5 Lawsuits Filed in Ransomware Breach Affecting 3.3 MillionProposed Class Actions Against Regal Medical Group Allege Negligence, Other Claims
At least five proposed class action lawsuits have been filed in recent days in the wake of a California medical group's Feb. 1 report of a ransomware attack last December that affected more than 3.3 million individuals.
The proposed lawsuits filed so far against Regal Medical Group, its affiliated Heritage Provider Network and other affiliated groups include four federal complaints filed since Feb. 13 in the U.S. District Court for the Central District of California, plus at least one complaint filed in a California state court on Feb. 9.
Regal, which has more than 3,000 doctors and touts itself as one of the largest physician-led healthcare networks in southern California, reported the hacking incident on Feb. 1 to the Department of Health and Human Services as affecting several of its affiliated medical groups.
The groups whose patients were affected by the incident include Lakeside Medical Organization and Affiliated Doctors of Orange County and Greater Covina Medical Group. The groups also are affiliates of Heritage Provider Network, a managed care plan (see: California Medical Group's Ransomware Breach Affects 3.3M).
"It is astonishing that these multiple affiliated organizations, which held the data of over 3.3 million individuals, would not have taken their cybersecurity obligations more seriously," says attorney Scott Edward Cole of the law firm Cole & Van Note, which is representing plaintiffs in a lawsuit filed in California superior state court against Regal, Heritage and their other affiliated medical groups.
"The information accessed here was the Holy Grail of health and financial data, the kinds of information extraordinarily valuable to criminals," Cole tells Information Security Media Group.
Attorney Brian Gudmundson, a partner at Zimmerman Reed LLP, which is representing plaintiffs in one of the lawsuits filed in federal court, says he and his legal team are looking forward to pursuing their clients' claims and the rights of all of the victims of this "preventable" breach.
"We are very concerned by both the incredible scope of victims in this data breach … and the extremely sensitive data taken, which allegedly includes Social Security numbers and healthcare information," Gudmundson says.
Regal and Heritage declined ISMG's requests for comment on the pending litigation.
Each of the lawsuits seeks class action certification and makes similar claims against Regal.
The claims include allegations that the organization was negligent in failing to secure individuals' sensitive health information; that the entity violated various state and federal laws, including California privacy, consumer and unfair business laws, and also HIPAA and the Federal Trade Commission Act; and that the incident has put plaintiffs and class members at significant risk of harm, including identity theft and fraud.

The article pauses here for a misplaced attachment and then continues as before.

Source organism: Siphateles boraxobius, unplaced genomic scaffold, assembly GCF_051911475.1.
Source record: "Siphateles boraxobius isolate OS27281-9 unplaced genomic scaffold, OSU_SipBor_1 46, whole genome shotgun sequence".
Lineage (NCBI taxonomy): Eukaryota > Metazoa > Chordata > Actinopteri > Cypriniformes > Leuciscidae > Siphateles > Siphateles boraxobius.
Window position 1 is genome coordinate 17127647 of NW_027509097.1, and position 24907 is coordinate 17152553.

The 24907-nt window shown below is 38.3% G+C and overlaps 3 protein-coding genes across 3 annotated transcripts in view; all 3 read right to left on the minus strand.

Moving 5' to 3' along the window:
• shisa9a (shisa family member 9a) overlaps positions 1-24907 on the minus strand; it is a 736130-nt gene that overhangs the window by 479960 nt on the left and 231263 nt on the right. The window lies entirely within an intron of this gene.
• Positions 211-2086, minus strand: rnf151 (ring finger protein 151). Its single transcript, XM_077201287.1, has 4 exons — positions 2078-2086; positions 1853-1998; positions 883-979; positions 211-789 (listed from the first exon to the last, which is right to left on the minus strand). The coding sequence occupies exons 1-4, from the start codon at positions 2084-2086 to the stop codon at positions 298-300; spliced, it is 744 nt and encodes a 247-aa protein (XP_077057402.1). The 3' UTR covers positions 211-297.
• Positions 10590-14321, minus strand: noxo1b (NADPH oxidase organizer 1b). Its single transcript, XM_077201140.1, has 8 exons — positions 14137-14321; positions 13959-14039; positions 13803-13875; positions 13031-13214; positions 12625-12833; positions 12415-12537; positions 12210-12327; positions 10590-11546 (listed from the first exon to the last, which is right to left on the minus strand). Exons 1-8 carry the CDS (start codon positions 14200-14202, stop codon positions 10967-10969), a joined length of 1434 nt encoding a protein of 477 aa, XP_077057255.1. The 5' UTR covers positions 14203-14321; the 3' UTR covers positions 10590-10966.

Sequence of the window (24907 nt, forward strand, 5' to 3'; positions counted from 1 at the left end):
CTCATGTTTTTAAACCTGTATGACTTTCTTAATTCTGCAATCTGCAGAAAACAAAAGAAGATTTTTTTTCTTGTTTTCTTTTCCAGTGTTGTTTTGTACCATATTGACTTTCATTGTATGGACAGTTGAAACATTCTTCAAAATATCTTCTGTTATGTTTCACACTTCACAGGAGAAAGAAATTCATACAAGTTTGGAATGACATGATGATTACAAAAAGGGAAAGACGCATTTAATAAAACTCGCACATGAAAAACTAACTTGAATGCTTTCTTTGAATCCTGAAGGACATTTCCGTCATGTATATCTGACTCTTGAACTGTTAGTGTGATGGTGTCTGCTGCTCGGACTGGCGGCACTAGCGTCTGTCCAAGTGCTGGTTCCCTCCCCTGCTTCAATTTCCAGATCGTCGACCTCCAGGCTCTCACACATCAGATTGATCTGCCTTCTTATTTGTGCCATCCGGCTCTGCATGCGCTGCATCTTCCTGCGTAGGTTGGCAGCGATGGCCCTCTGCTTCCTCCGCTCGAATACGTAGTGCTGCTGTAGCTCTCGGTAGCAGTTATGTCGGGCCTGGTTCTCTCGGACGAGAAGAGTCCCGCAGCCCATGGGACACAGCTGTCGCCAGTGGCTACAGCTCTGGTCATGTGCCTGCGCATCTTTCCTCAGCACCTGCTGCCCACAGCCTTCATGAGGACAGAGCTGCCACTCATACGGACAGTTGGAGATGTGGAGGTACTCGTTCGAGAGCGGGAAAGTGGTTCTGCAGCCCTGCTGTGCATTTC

"Despite knowing the prevalence of data breaches, Regal Medical Group failed to prioritize data security by adopting reasonable data security measures to prevent and detect unauthorized access to its highly sensitive systems and databases," alleges the federal lawsuit complaint filed on Feb. 16 by plaintiff David Rodriguez on behalf of himself and others similarly situated.
"Regal Medical Group has the resources to prevent a breach, but neglected to adequately invest in data security, despite the growing number of well-publicized breaches," the lawsuit alleges. Among other things, it says, Regal failed to adequately analyze and test its own systems, train its own personnel and take other data security measures to ensure that vulnerabilities were avoided or remedied and that the plaintiff's and class members' data was protected.
Relief sought by the various lawsuits includes actual and punitive damages and permanent injunctive relief to prohibit Regal from engaging in "unlawful acts, omissions, and practices" as described in the complaints.
In its breach notice, Regal says that on Dec. 2, 2022, employees noticed difficulty in accessing some of the organization's servers.
After an "extensive" review, malware was detected on some of Regal's servers, which a threat actor used to access and exfiltrate data, the notice says. Regal became aware of the breach on Dec. 8, and the breach was determined to have occurred "on or about Dec. 1," the notice says.
Patient data potentially compromised in the incident includes names, Social Security numbers, addresses, birthdates, diagnosis and treatment information, laboratory test results, prescription data, radiology reports, health plan member numbers and phone numbers.
The organization is offering affected individuals one year of complimentary credit monitoring and says it notified law enforcement about the incident.
As of Wednesday, the Regal breach was by far the largest posted so far in 2023 to the HHS Office for Civil Rights' HIPAA Breach Reporting Tool website listing health data breaches affecting 500 or more individuals. Regal reported the breach to HHS OCR as a hacking incident involving a network server.